|State Restriction on Out-of-State Wine Shipments Unconstitutional|
|Description||Federal appeals court held that a Michigan statute that prohibited out-of-state wine sellers from shipping wine to customers in Michigan but allowed in-state wine sellers to ship wine, was a violation of the Commerce Clause.|
|Key Words||Commerce Clause; Wine Shipments|
|C A S E S U M M A R Y|
|Facts||Michigan prohibited out-of-state wineries from shipping wine to Michigan residents. It allowed wine sellers in Michigan to ship wine to Michigan residents. The state was sued by a California winery and by wine consumers in Michigan for an unconstitutional restriction on the free flow of interstate commerce. The state defended that it has the right to regulate alcoholic beverages under the Twenty-first Amendment to the Constitution. The district court held in favor of the state; plaintiffs appealed.|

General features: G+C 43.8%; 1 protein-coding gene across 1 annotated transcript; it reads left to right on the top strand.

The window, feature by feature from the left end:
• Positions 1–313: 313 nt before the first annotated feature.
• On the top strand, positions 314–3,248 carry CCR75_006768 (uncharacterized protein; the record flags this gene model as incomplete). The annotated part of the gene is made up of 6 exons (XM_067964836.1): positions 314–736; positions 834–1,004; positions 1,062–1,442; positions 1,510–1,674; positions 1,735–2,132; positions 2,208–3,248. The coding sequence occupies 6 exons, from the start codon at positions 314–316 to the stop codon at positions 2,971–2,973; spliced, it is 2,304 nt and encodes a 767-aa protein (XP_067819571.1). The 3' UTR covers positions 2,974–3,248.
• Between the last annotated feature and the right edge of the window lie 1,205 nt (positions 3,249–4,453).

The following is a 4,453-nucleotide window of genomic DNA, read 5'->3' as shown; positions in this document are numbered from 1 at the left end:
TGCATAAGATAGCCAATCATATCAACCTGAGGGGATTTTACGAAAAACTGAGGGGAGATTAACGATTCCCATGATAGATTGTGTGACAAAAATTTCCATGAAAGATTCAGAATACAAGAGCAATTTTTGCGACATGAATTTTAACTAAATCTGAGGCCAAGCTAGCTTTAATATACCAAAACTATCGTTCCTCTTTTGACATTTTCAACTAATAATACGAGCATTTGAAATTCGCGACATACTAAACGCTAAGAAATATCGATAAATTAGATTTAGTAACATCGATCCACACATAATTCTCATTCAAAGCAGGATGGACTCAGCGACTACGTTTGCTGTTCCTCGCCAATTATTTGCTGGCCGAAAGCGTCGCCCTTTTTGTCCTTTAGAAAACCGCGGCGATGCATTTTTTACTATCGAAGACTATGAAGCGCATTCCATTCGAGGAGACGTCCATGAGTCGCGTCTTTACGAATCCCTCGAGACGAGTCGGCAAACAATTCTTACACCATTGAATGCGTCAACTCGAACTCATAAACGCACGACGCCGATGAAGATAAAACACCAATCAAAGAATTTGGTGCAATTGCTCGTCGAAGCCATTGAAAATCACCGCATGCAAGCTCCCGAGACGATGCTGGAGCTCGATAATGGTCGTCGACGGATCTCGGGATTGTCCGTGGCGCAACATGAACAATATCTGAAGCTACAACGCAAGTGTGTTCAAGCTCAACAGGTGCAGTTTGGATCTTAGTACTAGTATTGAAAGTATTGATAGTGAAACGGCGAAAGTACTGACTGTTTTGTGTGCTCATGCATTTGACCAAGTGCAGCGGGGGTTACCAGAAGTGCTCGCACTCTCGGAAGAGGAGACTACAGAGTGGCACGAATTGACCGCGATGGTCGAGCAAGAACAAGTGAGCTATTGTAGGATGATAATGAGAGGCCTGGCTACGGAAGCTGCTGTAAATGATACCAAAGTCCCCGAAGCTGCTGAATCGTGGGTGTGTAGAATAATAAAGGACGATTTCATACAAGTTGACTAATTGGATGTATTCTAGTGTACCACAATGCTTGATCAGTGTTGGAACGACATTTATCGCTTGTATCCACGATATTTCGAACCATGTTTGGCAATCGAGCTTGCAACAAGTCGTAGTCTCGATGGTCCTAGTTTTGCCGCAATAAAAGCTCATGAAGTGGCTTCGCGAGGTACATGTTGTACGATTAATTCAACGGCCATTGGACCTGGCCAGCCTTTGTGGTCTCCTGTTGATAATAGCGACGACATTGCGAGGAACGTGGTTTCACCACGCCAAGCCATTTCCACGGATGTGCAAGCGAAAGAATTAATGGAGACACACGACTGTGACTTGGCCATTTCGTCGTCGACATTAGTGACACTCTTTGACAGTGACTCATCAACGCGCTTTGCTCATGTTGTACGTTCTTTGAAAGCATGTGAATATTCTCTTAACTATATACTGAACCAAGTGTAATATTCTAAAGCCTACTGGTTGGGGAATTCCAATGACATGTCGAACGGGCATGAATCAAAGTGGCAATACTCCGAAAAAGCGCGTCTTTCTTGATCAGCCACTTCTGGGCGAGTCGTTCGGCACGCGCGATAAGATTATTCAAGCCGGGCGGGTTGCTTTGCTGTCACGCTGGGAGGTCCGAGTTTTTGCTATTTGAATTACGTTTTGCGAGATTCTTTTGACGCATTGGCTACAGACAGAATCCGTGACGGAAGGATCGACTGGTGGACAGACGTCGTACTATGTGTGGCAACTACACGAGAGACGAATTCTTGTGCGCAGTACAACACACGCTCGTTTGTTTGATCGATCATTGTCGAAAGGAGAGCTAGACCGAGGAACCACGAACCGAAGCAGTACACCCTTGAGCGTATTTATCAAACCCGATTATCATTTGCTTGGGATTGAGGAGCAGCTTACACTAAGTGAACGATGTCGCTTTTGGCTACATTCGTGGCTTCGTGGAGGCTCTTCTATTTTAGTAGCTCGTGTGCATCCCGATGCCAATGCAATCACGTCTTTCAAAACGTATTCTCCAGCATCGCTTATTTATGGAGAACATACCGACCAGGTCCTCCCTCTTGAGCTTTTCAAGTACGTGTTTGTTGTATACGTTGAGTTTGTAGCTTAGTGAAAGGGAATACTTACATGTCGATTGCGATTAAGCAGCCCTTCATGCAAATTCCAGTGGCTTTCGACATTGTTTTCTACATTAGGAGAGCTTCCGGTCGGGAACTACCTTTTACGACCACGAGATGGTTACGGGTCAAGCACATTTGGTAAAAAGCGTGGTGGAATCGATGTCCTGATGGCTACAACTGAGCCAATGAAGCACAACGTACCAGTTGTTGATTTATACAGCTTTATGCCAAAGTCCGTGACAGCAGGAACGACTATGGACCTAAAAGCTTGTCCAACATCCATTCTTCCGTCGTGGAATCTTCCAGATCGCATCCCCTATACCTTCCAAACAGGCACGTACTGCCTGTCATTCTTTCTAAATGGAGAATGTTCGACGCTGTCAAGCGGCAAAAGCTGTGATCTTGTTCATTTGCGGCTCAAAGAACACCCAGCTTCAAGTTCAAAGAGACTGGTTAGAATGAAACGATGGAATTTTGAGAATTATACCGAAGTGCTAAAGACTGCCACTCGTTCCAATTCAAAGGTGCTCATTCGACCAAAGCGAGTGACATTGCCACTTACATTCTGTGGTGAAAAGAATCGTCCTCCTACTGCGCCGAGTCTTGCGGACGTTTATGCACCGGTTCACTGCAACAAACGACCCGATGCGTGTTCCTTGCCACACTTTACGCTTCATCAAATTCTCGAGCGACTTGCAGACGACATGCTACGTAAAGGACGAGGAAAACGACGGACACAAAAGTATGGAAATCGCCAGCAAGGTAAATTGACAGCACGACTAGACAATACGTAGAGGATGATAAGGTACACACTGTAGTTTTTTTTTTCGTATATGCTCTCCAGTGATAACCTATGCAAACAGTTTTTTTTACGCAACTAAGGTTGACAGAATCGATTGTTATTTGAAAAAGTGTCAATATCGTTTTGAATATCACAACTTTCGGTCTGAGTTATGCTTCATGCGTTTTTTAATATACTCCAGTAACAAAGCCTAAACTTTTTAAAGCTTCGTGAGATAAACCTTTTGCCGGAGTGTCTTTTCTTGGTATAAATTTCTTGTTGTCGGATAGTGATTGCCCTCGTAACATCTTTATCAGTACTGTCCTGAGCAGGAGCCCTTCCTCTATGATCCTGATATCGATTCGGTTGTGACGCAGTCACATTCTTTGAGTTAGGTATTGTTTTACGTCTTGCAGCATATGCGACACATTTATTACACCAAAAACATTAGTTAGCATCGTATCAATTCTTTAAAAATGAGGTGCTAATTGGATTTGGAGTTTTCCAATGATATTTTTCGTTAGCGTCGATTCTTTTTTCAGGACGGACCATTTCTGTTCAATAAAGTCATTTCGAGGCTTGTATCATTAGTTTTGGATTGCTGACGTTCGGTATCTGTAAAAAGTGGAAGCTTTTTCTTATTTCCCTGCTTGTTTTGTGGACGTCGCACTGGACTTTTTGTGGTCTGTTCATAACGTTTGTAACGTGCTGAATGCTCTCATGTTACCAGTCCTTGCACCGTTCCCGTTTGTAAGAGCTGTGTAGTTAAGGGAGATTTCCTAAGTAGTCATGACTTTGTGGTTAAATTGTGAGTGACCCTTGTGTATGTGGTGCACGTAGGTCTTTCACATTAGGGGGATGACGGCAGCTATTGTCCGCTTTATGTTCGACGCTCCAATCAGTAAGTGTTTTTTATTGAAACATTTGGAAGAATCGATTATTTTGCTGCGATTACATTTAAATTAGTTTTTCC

Reversed and remanded. The Michigan scheme violates the Commerce Clause. It gives in-state wineries a competitive advantage over out-of-state wineries. There is no showing that the scheme furthers a legitimate state interest under the Twenty-first Amendment that could not be adequately served by reasonable nondiscriminatory alternatives.
|Citation||Heald v. Engler, 342 F.3d 517 (6th Cir., 2003)|
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